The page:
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This week, Adriene and Jacob teach you about macroeconomics. This is the stuff of big picture economics, and the major movers in the economy. Like taxes and monetary policy and inflation and policy. We need this stuff, because if you don't have a big picture of the economy, crashes and panics are more likely. Of course, economics is extremely complex and unpredictable. Today we'll talk about GDP as a measure of a country's economic health, the basics of economic analysis, and even a little about full employment, unemployment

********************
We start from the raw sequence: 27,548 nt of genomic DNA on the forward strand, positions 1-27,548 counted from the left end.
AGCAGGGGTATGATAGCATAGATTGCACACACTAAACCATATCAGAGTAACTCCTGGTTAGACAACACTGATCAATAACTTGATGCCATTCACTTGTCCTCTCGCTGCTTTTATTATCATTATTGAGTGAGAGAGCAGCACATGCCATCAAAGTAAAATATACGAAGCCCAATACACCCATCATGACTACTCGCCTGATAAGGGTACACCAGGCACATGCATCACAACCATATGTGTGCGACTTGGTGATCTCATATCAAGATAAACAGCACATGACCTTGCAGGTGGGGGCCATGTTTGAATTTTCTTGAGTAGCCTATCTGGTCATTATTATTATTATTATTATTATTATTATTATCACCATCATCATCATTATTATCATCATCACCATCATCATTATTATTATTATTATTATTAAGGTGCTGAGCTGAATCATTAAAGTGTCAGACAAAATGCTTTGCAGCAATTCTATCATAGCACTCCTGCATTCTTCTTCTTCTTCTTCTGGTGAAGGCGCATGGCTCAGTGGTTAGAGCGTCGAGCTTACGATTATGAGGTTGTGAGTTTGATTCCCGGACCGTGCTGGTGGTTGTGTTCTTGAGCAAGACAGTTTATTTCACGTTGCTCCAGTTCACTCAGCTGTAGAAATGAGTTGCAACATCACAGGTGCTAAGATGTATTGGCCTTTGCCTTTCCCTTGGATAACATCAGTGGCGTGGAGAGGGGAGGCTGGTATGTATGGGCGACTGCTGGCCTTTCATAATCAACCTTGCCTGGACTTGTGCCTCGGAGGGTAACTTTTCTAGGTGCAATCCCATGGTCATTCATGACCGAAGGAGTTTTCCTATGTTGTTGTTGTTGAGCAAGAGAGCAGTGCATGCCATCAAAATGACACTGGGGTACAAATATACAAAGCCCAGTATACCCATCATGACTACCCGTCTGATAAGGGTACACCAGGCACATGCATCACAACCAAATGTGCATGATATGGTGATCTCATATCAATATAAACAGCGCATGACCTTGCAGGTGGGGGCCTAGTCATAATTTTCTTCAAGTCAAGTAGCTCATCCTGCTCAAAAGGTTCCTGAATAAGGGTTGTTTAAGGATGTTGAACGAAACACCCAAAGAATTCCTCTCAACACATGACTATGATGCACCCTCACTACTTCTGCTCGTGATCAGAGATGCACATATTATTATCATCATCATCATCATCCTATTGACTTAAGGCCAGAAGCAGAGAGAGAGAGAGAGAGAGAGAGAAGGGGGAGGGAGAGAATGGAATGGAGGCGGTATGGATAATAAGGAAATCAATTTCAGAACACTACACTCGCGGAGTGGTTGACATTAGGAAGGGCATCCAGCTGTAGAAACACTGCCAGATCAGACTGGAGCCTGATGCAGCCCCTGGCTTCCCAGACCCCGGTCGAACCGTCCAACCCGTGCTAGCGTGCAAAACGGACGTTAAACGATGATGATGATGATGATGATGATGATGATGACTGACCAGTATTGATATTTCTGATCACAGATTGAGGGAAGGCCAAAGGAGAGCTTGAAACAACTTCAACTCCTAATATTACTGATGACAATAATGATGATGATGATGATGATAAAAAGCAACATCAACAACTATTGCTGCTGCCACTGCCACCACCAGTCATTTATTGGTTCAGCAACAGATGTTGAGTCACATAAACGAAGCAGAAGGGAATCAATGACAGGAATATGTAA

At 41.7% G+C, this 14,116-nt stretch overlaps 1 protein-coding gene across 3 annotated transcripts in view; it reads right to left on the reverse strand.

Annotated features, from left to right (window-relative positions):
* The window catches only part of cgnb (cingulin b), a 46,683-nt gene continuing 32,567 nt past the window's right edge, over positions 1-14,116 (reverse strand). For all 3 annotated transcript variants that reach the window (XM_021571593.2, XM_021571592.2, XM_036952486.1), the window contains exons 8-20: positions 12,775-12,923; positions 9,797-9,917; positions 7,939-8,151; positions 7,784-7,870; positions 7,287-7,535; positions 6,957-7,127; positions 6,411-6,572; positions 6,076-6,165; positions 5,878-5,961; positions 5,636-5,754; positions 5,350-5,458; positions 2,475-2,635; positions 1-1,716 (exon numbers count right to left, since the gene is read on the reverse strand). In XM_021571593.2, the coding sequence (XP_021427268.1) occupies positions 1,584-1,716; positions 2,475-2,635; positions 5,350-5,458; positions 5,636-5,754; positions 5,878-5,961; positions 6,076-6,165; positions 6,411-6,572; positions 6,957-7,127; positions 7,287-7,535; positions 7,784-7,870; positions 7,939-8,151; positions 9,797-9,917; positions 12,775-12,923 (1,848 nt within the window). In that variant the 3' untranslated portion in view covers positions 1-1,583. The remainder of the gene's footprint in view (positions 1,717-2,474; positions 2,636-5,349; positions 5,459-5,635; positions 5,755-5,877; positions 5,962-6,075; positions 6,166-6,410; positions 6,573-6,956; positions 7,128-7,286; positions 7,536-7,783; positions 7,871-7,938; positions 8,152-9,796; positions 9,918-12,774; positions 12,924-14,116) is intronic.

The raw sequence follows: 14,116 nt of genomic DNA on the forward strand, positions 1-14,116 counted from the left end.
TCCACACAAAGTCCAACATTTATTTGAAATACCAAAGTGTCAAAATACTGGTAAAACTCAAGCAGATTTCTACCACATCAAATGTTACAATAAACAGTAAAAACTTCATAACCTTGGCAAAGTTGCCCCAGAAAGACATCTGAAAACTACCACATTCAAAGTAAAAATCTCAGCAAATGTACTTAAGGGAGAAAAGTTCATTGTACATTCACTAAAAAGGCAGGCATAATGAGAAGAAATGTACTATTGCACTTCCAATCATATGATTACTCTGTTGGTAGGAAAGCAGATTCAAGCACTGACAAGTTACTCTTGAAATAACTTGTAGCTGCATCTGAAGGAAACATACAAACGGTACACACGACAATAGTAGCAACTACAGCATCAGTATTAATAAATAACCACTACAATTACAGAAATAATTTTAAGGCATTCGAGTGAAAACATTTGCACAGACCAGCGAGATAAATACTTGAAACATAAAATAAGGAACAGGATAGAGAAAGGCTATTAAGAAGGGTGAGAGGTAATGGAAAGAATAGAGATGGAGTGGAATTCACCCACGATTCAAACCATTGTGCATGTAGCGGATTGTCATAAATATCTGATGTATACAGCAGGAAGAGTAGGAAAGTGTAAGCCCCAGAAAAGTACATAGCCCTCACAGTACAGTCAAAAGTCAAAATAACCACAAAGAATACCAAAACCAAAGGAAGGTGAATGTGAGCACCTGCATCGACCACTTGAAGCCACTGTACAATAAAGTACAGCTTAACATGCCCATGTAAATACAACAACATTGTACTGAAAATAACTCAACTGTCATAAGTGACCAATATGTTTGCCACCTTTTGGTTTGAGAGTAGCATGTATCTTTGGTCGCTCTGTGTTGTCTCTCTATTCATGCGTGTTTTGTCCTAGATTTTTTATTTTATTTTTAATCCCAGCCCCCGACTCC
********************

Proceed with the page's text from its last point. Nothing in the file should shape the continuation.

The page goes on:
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Adriene: Hi I'm Adriene Hill, welcome back to Crash Course Economics. As you may remember from our first video, economics can be divided into two parts: microeconomics and macroeconomics. Since macroeconomics is the one that's most often in the news, that's where we're gonna start. We'll get to microeconomics, which is also super important in future episodes, but what is macroeconomics again?   Mr. Clifford: (monotone) It's the study of economic aggregates revealed through national income accounting, which is then-   Adriene: Okay okay, when you explain it like that it sounds boring but it is not boring! Macroeconomics is about booms and busts, will you get a job when you graduate, should the government cut taxes?   Mr. Clifford: In theory, lowering marginal tax rates would actually increase-   Adriene: No no no! Remember, the goal of learning economics is to become a better decision maker, and part of that is learning how the whole economy works. So let's learn about the whole economy.   [Intro]   So, macroeconomics is the study of the entire economy. Macroeconomists study the big stuff, like economic output, unemployment, inflation, interest rates, and government policies.   Now when it comes to fields of study, macroeconomics is a relatively new subject. It wasn't until the Great Depression in the 1930's that economists fully appreciated the need for a systematic way to measure the overall economy, and that we might need theories to guide policies and fix potential problems.   A hundred years ago there was no comprehensive data on economic activity, so there was no macroeconomics. Today, economic data is plentiful, but that doesn't mean that economists agree about where the economy is, where it's going, or what should be done to help. Macroeconomists make predictions based on data, theoretical models and historical trends, but in the end they're just predictions.   If you ask three economists the same question, you're likely to get three different answers, but how, you ask, can the dismal "science" be so subjective? Well, economics is not a traditional science because it is nearly impossible to control all the different variables. Like all the social sciences, economics is studying people, and it turns out that sometimes people are unpredictable.   Stan Muller: I challenge all of you to a tournament of champions in Flappy Bird!   Adriene: Who saw that coming?   That doesn't mean that economics is all guesswork. For example, right now in early 2015, the economy of Greece is, well it's not, it's not good. But how can we tell, and is it gonna get better? Is it gonna get worse? What should be done about it?   These are all questions that macroeconomists try to answer, but for this video, we're gonna focus on the question "How can we tell?"   Mr. Clifford: Well in general, policy makers have three economic goals: they want to keep the economy growing over time, they want to limit unemployment, and they want to keep prices stable. Now for the most part when these three things happen, the citizens are happy, politicians get reelected, and economists get raises.   There are three specific measurements that economists analyze to see if a country is achieving each goal. They're the Gross Domestic Product, unemployment rate, and the inflation rate.   The most important measure of an economy is Gross Domestic Product or GDP. GDP is the value of all final goods and services produced within a country's border in a specific period of time, usually a year.   Now there are some details worth mentioning. GDP doesn't include every transaction that's in the economy. For example, if you buy a used domestic car, it doesn't count towards GDP because nothing new was produced. Now that same logic applies to buying financial assets like stocks, or when one company buys another company, for example when Google bought YouTube. Those don't count towards GDP because no new good or service was produced.   Also, GDP often doesn't include illegal activity, since drug dealers don't usually report their sales to the government, or non-traditional economic activity like household production. For example, if a plumber charges someone $100 to fix their hot water heater, that counts towards GDP, when he fixes his own water heater, that doesn't count towards GDP.   Here's a list of countries organized by GDP. Notice that GDP is measured in dollars, not in the raw number of things produced. If we analyzed just the raw number, then a country that produced five million thumbtacks would look like they're doing just as well as a country that produced five million cars, but there's also a problem with using the dollar value of stuff produced: it's inflation.    If two countries produce the same amount of cars, but one  has higher prices, then that country's going to have a higher nominal GDP, or GDP not adjusted for inflation. To get a more accurate idea of the health of the economy, economists look at Real GDP, which is GDP adjusted for inflation. Just what "adjusted for inflation" means is really important, but too big of a topic to discuss right now. We'll get to it.   Adriene: So what does the Real GDP in Greece tell us about its economy? In 2013, the Greek Real GDP was around 242 billion dollars, but that number doesn't really mean anything until you compare it to previous years.   In 2012, it was 250 billion dollars, in 2011, it was 288 billion, and in 2010 it was 300 billion. In fact, starting in 2008, Greece has had six years of decreasing GDP, and the data reveals that this recession is just as deep and prolonged as the Great Depression in the United States in the 1930's.   Now, I just used the term recession, which a lot of people use incorrectly. A recession is not just when the economy's bad, officially it's when two successive quarters or six months show a decrease in Real GDP. Even though the economy in Greece is still struggling, it climbed out of its recession in 2014, experiencing a slight increase in GDP.   A depression, on the other hand, doesn't have a technical definition, but it's a severe recession, when the economy's really really bad. It's worth noting though that GDP can be a little problematic. I mean not all countries measure GDP in the same way, and in recent years some European Union countries have started experimenting with counting underground markets, like the sex trade and drug trade as part of the total.   In fact, GDP isn't even that old an idea. According to Robert Froyen, during the Great Depression, economic decisions were made "on the basis of such sketchy data as stock price indices, freight car loadings, and incomplete indices of industrial production. The fact was that comprehensive measures of national income and output did not exist at the time. The depression, and with it the growing role of government in the economy, emphasized the need for such measures and led to the development of a comprehensive set of national income accounts."   So GDP was invented to account for national income, and it may not necessarily provide a complete picture of a country's economy, but for the moment it's what we've got.   So that's economic growth, or at least one way to look at economic growth. now, for the next big issue for macroeconomists: unemployment. Anyway, the major goal of unemployment policy is to limit unemployment, and that's measured by - you guessed it - the unemployment rate. In Greece, unemployment is over 25%.   Mr Clifford: The unemployment rate is calculated by taking the number of people that are unemployed and dividing by the number of people in the labor force, times 100. Now this percentage represents the number of people that are actively looking for a job but just can't find one.   First, the labor force only includes people that are of legal working age and working or actively looking for work, so little kids don't count and neither do people who aren't able to work or who just choose not to work. So what about someone who's been looking for a job but just gives up? Well, they're no longer part of the labor force, and they're no longer considered unemployed. These are called discouraged workers.   The unemployment rate also doesn't take into account people that are underemployed. A worker with a five hour a week part time job is considered fully employed even if they're looking for a better job. In both of these cases, the official unemployment rate underestimates the problems in the labor market.   A common misconception is that the goal is to have 0% unemployment, but it turns out there's types of unemployment that'll exist even when the economy's going strong. Economists would point out that there's three types of unemployment, or three reasons why people would be unemployed.   First is frictional unemployment. This is when people are temporarily unemployed or between jobs. So if you quit your job and look for a new one, or if you're just entering the labor force, then you're frictionally unemployed.   The second is called structural unemployment. Workers are out of work because there's no demand for that specific type of labor. This would be like a VCR repair person, but it also includes technological unemployment, where workers are replaced by machines.   Now both frictional and structural unemployment will always exist; the goal is not to have 0% unemployment. I mean, 0% is not even possible. We're always going to have people between jobs or people fired because machines do it better.   So the goal is to have no cyclical unemployment. This is unemployment due to a recession. It's when people stop buying stuff, so businesses lay off their workers and since workers have lower incomes, they stop buying stuff which means more people lose their jobs.   An economy is considered to be at full employment when there's only frictional and structural unemployment. This is called the natural rate of unemployment. This natural rate differs slightly between countries, in the United States it's usually between 4 to 6 percent unemployment.   Now as you might expect the GDP growth rate and the unemployment rate are inversely related. That means that when GDP is rising, the unemployment rate is falling, when GDP is falling, the unemployment rate is rising.   Adriene: And that's exactly what happened in the United States during the Great Depression. in the 1930's, droughts, bank failures, and counterproductive policies caused GDP to fall, and unemployment peaked at 25 percent.   Let's move on to the third economic goal: stable prices. While I might like the idea of the stuff I buy getting cheaper across the board, falling prices are not really a good thing. Average prices in Greece have fallen about two percent recently, and during the 1930's, the inflation rate in the US was negative ten percent, but how can cheaper stuff be bad for the economy?   Mr. Clifford: Well the goal is to keep prices stable, mainly to avoid rapid inflation, or rising prices, but we also want to avoid excessive deflation which is falling prices. Inflation is measured by tracking the prices of a set amount of commonly purchased items, or what economists call a market basket. The inflation rate is the percent change in the price of that basket over time.   Too much inflation is bad because it decreases the purchasing power of money; it means you can buy less stuff with the same amount of money, which has all sorts of negative effects on the economy. Business costs increase as workers demand higher wages and interest rates increase, so it's harder to buy loans, so people buy less cars and houses.   Deflation on the other hand, seems like it would be a good thing but most economists see falling prices as a bad thing. Falling prices actually discourage people from spending since they might expect prices to fall more in the future. Less spending in the economy means GDP is gonna decrease and unemployment's gonna increase, and that just becomes a vicious cycle. So severe recessions are often accompanied by deflation because the demand for goods and services falls, but when the economy starts to improve again, we often see an increase in prices.   Adriene: Throughout history, economies have expanded and contracted. It's called the business cycle. Let's go to the Thought Bubble.   If we imagine the economy as a car, then GDP, employment and inflation are the gauges. A car can cruise along at 65 miles per hour without overheating. Safe cruising speed is like full employment; unemployment is low, prices are stable and people are happy.   But if we drive that car too fast for too long, it'll overheat, and in the economy, significant spending increases GDP causing an expansion. Unemployment falls and factories start producing at full capacity to keep up with demand. Since the amount of products that can be produced is limited, people start to outbid each other, resulting in inflation. Eventually, production costs increase as workers demand higher wages and the economy starts to slow down. Businesses lay off a few workers, those unemployed workers spend less causing the businesses that produce the good that they would otherwise be buying to lay off more workers.   This is a contraction, the economy is going to slow. Eventually things stabilize, production costs fall since resources are sitting idle, and the economy starts to expand again. This process of booms and busts is called the business cycle.   To understand why these fluctuations might occur, let's take this car analogy just a little further and look at the engine. Much like the four cylinder engine that powers the Volkswagen of growth, an economy has four components that make up GDP. Each represents a different group that can purchase things in the economy. They're consumer spending, business spending which is called investment, government spending, and net exports which is basically spending by other countries.   If any one of these components loses power, the economy will slow down, but not all of them are created equal. Most economies rely heavily on consumer spending. For example, in the US, consumers account for about 70% of GDP, but other countries might rely more heavily on exports. The point is, changes in these four components change the speed of the economy.   Thanks Thought Bubble. So when I'm driving my car on the highway, I use cruise control to regulate my speed. So why don't we have cruise control for the economy? Well many economists think that the government should play a role in speeding up or slowing down the economy. For example, when there's a recession, the government can increase spending or cut taxes so consumers have more money to spend.   Proponents of this policy argue that it would get the economy back to full employment, but it has its drawback: debt, which some economists hate while others argue isn't very much of a drawback at all. Stupid economic policy, always resisting simplistic explanations.   We're gonna save the debate over how to fix the economy for future videos, but for now it's important for you to have a general understanding of how the economy works and how it's measured. After all, whether you're driving a Namco in Greece, a Kia in Korea or a Ford in the US, your livelihood and your future will be shaped by what happens in the economy. So wear your seat belt. By which I mean try to save a little once in a while, OK?   So we've really just touched on these three major indicators of economic health, and while they can be useful in providing a broad overview of a nation's economy, reality is, as usual, a little more nuanced than that.   Mr. Clifford: Next week, we're gonna go under the hood and look at the greasy, dirty details of how economists calculate growth, and tune up thee economy, and rev up their economic engines and drive around the drag racing tr--   Adriene: OK, I think that's enough with the cars, Thanks for watching, we'll see you next week.   Mr. Clifford: Thanks for watching Crash Course Economics. It was made with the help of all of these nice people. Now, if you want to help keep Crash Course free for everyone forever, please consider subscribing over at Patreon. It's a voluntary subscription platform that allows you to pay whatever you want per month to make Crash Course exist, and it also increases GDP. Thanks for watching, DFTBA.